SEPTEMBER 29, 2023

Guiding the Journey: Navigating Psychedelics' Legal Labyrinth and Advocacy Roles

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A somewhat complicated legal environment has arisen as the globe takes a closer look at the possible therapeutic benefits of psychedelics. It’s going to take a coordinated effort from numerous individuals and organizations to navigate this tricky landscape. To help you make sense of all the moving parts, we’ll look at the legal and compliance aspects of the psychedelics sector in this article, digging deeper into the responsibilities involved in negotiating regulations, advocating for policies, and campaigning for going about this all in an ethical way.

Understanding the Legal Landscape

Are psychedelics legal? The answer to this question is a tad more complicated than a simple “yes” or “no”. A lot rides on the specific country, the psychedelic drug in question, and why it’s being used. Generally, most countries regulate psychedelic drugs as controlled substances, with differing degrees of legal and medical restrictions on their use and possession. 

The psychedelic legal landscape is thus a challenging one to navigate, since no two jurisdictions are taking the same approach. In the US, a handful of cities have decriminalized certain psychedelic compounds, but if you’re outside that city’s jurisdiction, the law no longer applies. Moreover, several US states have legalized psilocybin, but are imposing strict restrictions on how it’s used.  

Several countries have legalized (some) psychedelic compounds on an international level. On the other hand, other countries have not legalized any psychedelic compounds but don’t do much to enforce their laws – which allow psychedelic therapists and retreat centers to flourish. 

Many psychedelics (e.g. psilocybin and LSD) are classified as Schedule I substances under international drug control conventions. To clarify, The Controlled Substances Act of 1970 classifies Schedule I drugs as substances with a high potential for abuse, no accepted medical use, and a lack of accepted safety for use under medical supervision. This classification is problematic for reform, since it restricts the availability of these drugs for research purposes.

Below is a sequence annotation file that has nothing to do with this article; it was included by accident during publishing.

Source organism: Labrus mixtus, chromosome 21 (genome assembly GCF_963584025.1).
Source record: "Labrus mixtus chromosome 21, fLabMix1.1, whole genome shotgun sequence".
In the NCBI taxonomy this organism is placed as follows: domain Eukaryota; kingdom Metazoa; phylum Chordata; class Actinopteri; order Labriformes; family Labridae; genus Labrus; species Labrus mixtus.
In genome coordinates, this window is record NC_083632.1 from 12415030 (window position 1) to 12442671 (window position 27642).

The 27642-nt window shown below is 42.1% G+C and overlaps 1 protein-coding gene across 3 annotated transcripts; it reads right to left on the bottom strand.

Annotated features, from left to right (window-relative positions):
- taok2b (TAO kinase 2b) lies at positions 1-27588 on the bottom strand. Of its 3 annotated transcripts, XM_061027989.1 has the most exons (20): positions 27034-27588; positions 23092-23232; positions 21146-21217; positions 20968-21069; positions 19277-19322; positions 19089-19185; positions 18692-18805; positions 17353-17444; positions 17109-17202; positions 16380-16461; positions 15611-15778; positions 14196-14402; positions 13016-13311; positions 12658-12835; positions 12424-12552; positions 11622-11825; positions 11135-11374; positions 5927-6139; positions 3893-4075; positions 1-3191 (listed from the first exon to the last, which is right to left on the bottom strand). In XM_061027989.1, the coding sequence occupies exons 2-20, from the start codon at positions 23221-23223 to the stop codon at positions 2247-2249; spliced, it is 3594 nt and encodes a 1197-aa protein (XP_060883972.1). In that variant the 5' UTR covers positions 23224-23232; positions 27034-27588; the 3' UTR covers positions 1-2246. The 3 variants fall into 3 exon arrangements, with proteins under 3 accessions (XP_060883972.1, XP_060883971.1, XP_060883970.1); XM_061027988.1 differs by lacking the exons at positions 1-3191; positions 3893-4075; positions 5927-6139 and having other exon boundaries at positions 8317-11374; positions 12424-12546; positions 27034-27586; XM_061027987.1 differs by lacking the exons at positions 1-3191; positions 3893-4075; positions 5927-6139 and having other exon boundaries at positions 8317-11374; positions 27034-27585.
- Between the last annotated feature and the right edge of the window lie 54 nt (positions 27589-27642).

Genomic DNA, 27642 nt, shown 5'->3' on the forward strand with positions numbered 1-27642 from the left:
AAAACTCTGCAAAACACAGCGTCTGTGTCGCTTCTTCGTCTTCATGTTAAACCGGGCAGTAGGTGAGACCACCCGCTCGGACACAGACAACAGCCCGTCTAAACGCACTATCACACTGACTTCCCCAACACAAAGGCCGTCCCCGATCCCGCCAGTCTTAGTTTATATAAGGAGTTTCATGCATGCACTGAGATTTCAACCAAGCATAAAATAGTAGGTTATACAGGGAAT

Despite their Schedule I status, the use of psychedelic-assisted psychotherapy to treat a variety of mental health conditions is showing promising results, which is causing international drug policy to change quickly. Canada, for example, is progressively extending access to psychedelic drugs for medicinal purposes. In 2020, the first exemptions for the legal possession and personal use of psilocybin mushrooms were permitted, 50 years after their prohibition. And in January 2022, the 8-year ban on medical exemptions was repealed through the Canadian Special Access Program

Roles in Navigating Regulations 

  1. Legal Experts: Drug policy and regulation lawyers play a crucial role in assisting individuals and organizations in understanding the ever-changing legal landscape. They offer advice on compliance, licensing, and navigating the intricate regulatory web. 

  2. Regulatory Consultants: These individuals help organizations satisfy compliance criteria. They assist in getting licenses and permissions, as well as ensuring that operations follow local and international regulations. 

Policy Advocacy: Shaping the Future 

  1. Advocacy Groups: Organizations like MAPS (Multidisciplinary Association for Psychedelic Studies) and Decriminalize Nature are actively engaged in policy advocacy. They aim to update outmoded rules and regulations to properly reflect the therapeutic potential of psychedelics. SPORE (The Society for Psychedelic Outreach, Reform and Education) is a national organization that first came online last year. Its launch followed the nation’s first successful effort to decriminalize psilocybin in Denver – a breakthrough that has inspired a slew of local and state campaigns to change psychedelics policies. Another example is Melissa Lavasani, the founder and CEO of DC-based Psychedelic Medicine Coalition, a national association committed to educating lawmakers and advocating for policies that support research and safe, equitable access to psychedelic medicines at the federal and state level.